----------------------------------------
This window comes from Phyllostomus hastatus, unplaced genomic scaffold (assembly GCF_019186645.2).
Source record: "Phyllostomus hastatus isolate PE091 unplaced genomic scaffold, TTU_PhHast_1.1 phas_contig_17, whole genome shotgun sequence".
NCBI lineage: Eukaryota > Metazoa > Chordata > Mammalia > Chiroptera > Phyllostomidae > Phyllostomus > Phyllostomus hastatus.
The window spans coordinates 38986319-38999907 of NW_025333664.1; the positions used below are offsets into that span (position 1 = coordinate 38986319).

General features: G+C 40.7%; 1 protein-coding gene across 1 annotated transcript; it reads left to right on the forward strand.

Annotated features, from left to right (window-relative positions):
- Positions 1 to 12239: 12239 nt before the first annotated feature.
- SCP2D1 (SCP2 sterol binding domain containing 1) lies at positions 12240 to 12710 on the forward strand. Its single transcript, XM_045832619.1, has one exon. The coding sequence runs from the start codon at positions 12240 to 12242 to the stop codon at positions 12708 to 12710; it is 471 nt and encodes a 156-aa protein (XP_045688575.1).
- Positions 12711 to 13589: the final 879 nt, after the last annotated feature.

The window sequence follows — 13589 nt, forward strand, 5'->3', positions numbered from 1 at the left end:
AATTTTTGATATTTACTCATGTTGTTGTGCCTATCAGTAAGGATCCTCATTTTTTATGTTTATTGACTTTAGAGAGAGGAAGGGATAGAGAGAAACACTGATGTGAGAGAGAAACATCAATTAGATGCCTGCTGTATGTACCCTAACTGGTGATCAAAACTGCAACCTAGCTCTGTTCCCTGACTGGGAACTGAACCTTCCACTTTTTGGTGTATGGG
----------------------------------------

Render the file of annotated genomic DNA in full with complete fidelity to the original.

This window comes from Phyllostomus hastatus, unplaced genomic scaffold (assembly GCF_019186645.2).
Source record: "Phyllostomus hastatus isolate PE091 unplaced genomic scaffold, TTU_PhHast_1.1 phas_contig_17, whole genome shotgun sequence".
NCBI lineage: Eukaryota > Metazoa > Chordata > Mammalia > Chiroptera > Phyllostomidae > Phyllostomus > Phyllostomus hastatus.
The window spans coordinates 38986319-38999907 of NW_025333664.1; the positions used below are offsets into that span (position 1 = coordinate 38986319).

General features: G+C 40.7%; 1 protein-coding gene across 1 annotated transcript; it reads left to right on the forward strand.

Annotated features, from left to right (window-relative positions):
- Positions 1 to 12239: 12239 nt before the first annotated feature.
- SCP2D1 (SCP2 sterol binding domain containing 1) lies at positions 12240 to 12710 on the forward strand. Its single transcript, XM_045832619.1, has one exon. The coding sequence runs from the start codon at positions 12240 to 12242 to the stop codon at positions 12708 to 12710; it is 471 nt and encodes a 156-aa protein (XP_045688575.1).
- Positions 12711 to 13589: the final 879 nt, after the last annotated feature.

The window sequence follows — 13589 nt, forward strand, 5'->3', positions numbered from 1 at the left end:
AATTTTTGATATTTACTCATGTTGTTGTGCCTATCAGTAAGGATCCTCATTTTTTATGTTTATTGACTTTAGAGAGAGGAAGGGATAGAGAGAAACACTGATGTGAGAGAGAAACATCAATTAGATGCCTGCTGTATGTACCCTAACTGGTGATCAAAACTGCAACCTAGCTCTGTTCCCTGACTGGGAACTGAACCTTCCACTTTTTGGTGTATGGG